Apple has been rejecting Spotify’s app updates for a while now – three times to be exact. Apple’s reasoning for the rejection is that the updates violate the company’s guidelines regarding online purchases.
Spotify has had its fair share of conflicts with Apple, including its coalition with Epic Games, Deezer, and other companies against Appstore policies of taking a 30% of in-app fees around two years ago; hence, the feud isn’t something new. This time, however, Spotify is running into a problem regarding adding an email button in the app that allows customers to receive emails for online purchases.
The issues arose when Apple allowed its developers to share details regarding purchases and payment options outside the iOS app through tools like emails. To this, Spotify reacted by saying:
“The Audiobooks purchase flow that Apple’s rules force us to provide consumers today is far too complicated and confusing — confusing because they change the rules arbitrarily, making them impossible to interpret.”
According to reports, Apple rejected Spotify’s audiobook purchasing system thrice. Although Apple initially approved the initial update – that removed instructions on purchasing an audiobook through Spotify Web – since Spotify’s legal team was also involved, it rejected later updates. To avoid the conflict, Spotify had to remove the price of the audiobooks and sell them outside the app through an email link. So consumers who wanted to buy an audiobook would select the audiobook and receive an email containing details about the book. However, Spotify later updated that Apple does not show an option to purchase an audiobook in the app anymore.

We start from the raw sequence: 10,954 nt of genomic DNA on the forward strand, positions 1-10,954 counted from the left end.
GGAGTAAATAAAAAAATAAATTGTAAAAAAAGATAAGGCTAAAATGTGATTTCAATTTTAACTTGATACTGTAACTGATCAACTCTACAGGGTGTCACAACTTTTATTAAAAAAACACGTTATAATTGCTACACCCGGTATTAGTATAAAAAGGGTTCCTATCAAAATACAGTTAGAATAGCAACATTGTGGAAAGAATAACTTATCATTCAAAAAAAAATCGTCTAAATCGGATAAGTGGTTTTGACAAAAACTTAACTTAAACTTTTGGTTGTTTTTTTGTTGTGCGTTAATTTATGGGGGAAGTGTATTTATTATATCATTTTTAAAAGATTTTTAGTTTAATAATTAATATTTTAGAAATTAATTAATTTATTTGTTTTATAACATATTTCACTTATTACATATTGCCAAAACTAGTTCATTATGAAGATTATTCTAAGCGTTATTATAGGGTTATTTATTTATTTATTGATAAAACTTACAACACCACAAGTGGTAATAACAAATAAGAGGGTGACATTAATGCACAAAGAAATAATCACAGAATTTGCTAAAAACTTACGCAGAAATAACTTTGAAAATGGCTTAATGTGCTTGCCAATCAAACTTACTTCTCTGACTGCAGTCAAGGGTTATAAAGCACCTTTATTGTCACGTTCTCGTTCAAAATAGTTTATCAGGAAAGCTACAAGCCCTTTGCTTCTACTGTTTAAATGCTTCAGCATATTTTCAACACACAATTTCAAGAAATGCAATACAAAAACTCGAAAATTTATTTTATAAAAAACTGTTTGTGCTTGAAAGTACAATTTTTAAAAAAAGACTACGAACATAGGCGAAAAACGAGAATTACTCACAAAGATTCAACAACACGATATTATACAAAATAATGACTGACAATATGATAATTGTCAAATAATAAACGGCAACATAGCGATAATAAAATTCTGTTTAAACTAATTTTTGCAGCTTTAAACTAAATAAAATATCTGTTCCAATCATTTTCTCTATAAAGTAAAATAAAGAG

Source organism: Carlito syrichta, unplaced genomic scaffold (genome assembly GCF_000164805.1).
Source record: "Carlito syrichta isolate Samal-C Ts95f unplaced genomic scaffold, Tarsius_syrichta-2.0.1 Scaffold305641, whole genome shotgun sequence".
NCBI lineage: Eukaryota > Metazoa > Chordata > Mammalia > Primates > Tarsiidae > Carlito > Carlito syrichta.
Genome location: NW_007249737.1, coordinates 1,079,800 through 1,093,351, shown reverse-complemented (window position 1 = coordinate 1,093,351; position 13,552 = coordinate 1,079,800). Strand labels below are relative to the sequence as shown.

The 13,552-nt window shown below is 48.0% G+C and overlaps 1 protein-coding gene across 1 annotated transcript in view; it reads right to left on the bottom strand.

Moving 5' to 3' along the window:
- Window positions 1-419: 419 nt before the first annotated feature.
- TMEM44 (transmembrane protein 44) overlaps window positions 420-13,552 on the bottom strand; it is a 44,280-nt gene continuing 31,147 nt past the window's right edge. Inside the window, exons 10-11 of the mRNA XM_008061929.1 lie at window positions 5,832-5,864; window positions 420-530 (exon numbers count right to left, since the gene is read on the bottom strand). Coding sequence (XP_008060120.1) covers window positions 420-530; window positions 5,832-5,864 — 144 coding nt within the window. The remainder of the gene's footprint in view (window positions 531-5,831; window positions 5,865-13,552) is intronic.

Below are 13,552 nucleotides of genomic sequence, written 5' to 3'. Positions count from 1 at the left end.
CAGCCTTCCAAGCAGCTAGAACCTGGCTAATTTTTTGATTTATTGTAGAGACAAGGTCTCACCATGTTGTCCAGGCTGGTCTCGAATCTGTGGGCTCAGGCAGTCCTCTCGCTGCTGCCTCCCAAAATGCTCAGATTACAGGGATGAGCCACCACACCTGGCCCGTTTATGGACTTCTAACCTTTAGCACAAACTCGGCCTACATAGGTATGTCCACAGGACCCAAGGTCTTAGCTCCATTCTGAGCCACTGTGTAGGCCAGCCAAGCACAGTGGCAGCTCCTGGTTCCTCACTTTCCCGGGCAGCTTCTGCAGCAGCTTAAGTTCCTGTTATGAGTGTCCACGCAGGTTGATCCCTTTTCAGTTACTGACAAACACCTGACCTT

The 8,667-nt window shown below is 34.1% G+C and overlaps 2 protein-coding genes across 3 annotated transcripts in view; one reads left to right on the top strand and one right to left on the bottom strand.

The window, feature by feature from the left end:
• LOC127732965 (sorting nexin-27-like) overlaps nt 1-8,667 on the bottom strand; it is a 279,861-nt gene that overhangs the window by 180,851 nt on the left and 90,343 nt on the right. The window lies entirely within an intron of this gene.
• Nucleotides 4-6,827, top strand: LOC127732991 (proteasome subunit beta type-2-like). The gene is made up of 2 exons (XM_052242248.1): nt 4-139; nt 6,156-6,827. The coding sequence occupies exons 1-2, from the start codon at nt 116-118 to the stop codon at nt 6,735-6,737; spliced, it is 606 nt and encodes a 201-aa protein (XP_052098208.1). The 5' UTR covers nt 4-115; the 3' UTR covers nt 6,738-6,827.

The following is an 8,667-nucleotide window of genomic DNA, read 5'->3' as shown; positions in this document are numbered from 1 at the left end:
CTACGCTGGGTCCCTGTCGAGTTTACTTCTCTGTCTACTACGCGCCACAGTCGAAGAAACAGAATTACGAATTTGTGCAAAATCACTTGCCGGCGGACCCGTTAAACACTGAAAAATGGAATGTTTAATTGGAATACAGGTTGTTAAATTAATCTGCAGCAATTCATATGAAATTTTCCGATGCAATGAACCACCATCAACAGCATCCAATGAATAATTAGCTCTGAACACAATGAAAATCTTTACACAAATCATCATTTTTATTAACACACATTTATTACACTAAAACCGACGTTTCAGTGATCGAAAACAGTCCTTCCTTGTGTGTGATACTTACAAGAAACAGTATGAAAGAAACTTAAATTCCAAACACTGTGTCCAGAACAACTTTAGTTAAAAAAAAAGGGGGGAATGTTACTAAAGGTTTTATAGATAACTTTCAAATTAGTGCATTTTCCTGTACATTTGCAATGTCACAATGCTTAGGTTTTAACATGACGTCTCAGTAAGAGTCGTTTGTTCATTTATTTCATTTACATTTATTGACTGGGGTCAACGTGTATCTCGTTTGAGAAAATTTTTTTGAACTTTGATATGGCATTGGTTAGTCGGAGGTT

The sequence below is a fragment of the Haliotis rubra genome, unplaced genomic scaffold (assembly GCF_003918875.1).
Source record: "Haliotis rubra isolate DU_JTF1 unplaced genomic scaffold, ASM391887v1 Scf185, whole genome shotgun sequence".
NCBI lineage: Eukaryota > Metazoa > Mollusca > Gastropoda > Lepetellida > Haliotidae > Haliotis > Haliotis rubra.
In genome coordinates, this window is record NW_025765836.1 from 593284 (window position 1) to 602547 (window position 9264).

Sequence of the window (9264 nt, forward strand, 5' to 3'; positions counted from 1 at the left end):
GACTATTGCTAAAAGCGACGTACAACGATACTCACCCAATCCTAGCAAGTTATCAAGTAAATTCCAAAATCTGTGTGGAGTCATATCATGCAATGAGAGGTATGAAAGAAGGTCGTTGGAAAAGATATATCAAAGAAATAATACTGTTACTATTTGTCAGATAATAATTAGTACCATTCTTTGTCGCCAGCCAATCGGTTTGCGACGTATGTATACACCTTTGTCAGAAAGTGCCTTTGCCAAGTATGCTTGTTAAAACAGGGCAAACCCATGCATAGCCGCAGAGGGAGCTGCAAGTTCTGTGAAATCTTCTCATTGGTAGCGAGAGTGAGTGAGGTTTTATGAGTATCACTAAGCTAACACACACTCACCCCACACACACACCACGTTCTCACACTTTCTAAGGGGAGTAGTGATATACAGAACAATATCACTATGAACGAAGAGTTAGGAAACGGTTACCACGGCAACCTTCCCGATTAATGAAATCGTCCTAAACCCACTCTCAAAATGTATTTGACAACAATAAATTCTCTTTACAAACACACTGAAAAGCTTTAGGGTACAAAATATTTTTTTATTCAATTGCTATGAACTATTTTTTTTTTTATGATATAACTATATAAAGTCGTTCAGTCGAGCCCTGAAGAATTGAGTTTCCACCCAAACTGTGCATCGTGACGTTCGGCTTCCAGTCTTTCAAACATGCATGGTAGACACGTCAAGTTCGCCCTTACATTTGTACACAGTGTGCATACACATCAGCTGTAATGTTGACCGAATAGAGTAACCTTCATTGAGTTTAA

An Apple spokesperson commented that there was no issue regarding the addition of audiobooks, rather, it was the encouragement of customers to buy audiobooks outside the app. The spokesman said:
“We provided them with clear guidance on how to resolve the issue, and approved their app after they made changes that brought it into compliance.”
If Spotify decides to comply with Apple’s policies, it will have to pay 30% of its earnings to Apple and follow Apple's "complicated" system. However, that does not sit right with Spotify as it shares its concerns on its “Time to Play Fair” website.
Source: New York Times via Engadget and MacRumors
10 Comments - Add comment